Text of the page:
How to Cover an Advisory Board Meeting as a Scientific Medical Writer

Cover an advisory board meeting as a medical writerA successful advisory board meeting requires careful planning, impeccable execution, and effective reporting. A mishap in any of the steps can reduce the chance of success.

If you are asked to cover an advisory board meeting as a medical writer, don’t assume that your job is just attending the meeting and taking notes. Depending on the meeting organizer, you may need to assist with the whole project, from preparing slides to facilitating the meeting and writing a final advisory board meeting report.

While your performance will be evaluated every step of the way, producing a well-written report on time and on target will be the most important part of your performance as a medical writer.

If you have never attended an advisory meeting before, covering an advisory board meeting can be stressful. Knowing the following will help.

Understand the deliverable(s) of your advisory board meeting

Your client may simply describe the deliverable as a meeting report, but you need to know that not all meeting reports or deliverables are the same. Different companies and meeting organizers have different needs, and they may want different meeting outputs. While one company wants detailed meeting minutes, another may prefer an executive summary. You need to know exactly what your client wants before the meeting.

Here is a list of advisory board meeting deliverables I have encountered over the years.

  • Detailed meeting minutes that capture all key discussions. Not all meeting minutes are the same. While some clients prefer summarized discussions, others may need details with every attendee’s voice captured (eg, who said what). Again, knowing exactly what your client wants is key to your success.
  • An executive summary of what is discussed and recommended. All executive summaries use similar formats and structures, right? You may ask. Wrong. Again, it depends on the client. Over the years I have worked with organizations that asked for an executive summary starting with clear background information, and I have also collaborated with companies that asked me to just focus on discussions and recommendations.
  • A final report that includes an executive summary followed by key discussions as supporting information. Some of my pharmaceutical clients prefer this type of concise meeting report.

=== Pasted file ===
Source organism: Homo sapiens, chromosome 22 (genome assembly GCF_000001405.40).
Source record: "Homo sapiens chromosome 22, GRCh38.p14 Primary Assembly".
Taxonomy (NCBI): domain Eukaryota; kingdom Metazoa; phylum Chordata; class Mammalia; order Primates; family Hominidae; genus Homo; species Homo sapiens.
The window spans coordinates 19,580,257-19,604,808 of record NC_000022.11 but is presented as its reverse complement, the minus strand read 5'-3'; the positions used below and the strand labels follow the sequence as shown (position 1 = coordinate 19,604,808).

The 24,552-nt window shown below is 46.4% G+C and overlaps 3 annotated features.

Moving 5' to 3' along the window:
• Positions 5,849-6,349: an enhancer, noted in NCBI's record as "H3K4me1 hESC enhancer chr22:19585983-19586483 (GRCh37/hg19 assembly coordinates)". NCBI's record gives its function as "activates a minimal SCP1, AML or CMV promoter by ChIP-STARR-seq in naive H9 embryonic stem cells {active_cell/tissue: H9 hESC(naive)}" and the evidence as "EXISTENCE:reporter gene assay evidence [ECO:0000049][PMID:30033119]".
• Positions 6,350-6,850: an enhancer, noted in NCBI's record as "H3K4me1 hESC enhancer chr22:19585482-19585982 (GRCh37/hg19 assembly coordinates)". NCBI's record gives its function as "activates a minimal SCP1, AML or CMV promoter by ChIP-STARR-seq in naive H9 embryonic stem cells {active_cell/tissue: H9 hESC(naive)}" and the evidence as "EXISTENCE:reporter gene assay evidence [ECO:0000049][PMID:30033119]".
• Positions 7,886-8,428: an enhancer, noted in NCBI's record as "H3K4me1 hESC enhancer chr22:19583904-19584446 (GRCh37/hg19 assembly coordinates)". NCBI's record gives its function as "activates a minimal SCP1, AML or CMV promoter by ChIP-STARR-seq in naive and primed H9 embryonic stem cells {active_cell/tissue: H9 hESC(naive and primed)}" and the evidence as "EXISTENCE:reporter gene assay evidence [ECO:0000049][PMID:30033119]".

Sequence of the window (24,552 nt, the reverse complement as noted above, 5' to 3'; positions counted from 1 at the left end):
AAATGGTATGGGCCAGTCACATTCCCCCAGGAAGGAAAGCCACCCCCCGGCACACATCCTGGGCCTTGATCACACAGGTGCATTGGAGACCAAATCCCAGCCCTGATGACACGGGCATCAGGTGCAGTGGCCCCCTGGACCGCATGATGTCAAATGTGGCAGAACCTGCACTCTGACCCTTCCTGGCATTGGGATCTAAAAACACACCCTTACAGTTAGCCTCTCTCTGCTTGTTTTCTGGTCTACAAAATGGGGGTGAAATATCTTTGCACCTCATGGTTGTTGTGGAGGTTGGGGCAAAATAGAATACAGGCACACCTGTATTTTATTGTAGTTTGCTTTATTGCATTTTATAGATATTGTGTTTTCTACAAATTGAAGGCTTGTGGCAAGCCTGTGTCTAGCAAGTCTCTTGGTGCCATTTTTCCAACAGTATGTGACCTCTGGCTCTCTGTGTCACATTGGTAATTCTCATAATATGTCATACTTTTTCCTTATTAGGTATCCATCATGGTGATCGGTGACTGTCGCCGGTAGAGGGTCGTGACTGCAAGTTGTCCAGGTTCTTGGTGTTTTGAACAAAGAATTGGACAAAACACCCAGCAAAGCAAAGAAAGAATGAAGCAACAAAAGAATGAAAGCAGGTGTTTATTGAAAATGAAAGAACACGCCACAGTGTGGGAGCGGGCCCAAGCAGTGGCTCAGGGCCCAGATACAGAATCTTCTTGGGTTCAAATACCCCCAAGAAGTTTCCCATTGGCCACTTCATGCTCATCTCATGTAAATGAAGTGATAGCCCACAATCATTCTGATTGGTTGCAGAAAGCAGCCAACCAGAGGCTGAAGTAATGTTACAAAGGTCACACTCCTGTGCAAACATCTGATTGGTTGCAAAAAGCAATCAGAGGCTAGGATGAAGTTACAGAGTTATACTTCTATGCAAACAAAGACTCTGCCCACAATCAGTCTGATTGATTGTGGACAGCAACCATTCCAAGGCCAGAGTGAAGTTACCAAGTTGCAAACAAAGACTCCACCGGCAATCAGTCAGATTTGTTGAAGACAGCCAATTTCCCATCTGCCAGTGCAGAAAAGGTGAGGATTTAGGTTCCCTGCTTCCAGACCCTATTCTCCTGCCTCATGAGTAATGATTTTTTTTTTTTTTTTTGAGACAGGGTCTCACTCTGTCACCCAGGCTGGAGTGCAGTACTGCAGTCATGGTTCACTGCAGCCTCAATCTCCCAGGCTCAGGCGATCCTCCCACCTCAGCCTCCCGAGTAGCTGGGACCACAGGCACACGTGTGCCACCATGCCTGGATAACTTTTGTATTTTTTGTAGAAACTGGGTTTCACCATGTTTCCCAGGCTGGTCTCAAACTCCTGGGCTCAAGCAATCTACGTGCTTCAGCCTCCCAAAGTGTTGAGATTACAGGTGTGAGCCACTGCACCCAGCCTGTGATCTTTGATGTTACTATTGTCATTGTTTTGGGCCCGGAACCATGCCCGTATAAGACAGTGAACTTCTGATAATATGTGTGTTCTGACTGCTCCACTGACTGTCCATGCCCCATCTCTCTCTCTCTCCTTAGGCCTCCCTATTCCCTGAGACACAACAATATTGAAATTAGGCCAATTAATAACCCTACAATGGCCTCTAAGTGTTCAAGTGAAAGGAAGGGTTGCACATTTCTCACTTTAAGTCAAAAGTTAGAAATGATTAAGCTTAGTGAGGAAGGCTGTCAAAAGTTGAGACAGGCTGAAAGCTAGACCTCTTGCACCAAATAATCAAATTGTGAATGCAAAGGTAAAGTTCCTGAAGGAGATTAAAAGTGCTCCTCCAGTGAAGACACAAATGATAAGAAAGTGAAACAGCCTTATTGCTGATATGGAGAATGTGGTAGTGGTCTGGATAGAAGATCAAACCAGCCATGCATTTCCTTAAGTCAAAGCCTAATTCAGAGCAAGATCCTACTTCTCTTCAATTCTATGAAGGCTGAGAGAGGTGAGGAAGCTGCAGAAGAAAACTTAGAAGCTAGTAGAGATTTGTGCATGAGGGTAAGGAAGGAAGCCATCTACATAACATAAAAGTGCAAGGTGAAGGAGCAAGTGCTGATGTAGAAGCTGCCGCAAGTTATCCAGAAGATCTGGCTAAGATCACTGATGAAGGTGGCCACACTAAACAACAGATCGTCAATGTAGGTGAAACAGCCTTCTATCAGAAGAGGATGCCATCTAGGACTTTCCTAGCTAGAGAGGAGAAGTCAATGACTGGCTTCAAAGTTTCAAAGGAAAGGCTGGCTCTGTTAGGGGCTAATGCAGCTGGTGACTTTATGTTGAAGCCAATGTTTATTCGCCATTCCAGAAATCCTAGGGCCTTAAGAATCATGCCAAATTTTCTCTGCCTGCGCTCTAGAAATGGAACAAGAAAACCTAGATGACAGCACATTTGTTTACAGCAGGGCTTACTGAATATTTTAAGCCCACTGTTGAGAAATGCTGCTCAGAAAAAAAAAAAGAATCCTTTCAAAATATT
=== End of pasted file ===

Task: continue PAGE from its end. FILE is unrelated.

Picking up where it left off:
• A manuscript ready to be submitted to a medical journal for publication. Many medical advisory boards of professional organizations like this type of meeting output. The published article often serves as guidelines. Like regular peer-reviewed medical journal articles, this type of deliverable generally includes background information, rationale and objectives of the meeting, discussions occurred at the meeting, suggestions/recommendations made by the key opinion leaders, and future action plans.

Know your client’s preferred style and format

When it comes to meeting reports, there is no uniformed style or format. It all depends on the client. Based on my experience of covering advisory board meetings in the US and China, Microsoft Word and PowerPoint are the most commonly used software for producing meeting reports and slides. If possible, ask your client for reports or deliverables from previous meetings.

Complete your report ahead of deadline

Advisory board meetings almost always have tight deadlines. Depending on the nature of the final deliverables, the deadlines could vary from 48 hours for meeting minutes, to 1 week for a meeting report, and a few weeks for the first draft of a manuscript.

As a writer, you’ll benefit from writing up your meeting report as soon as the meeting is over for two reasons. First, you can write more accurately while your memory is still fresh. Second, your client may want the report earlier than initially planned. Completing your report ahead of the deadline will prevent you from panicking, and your client will appreciate your flexibility.

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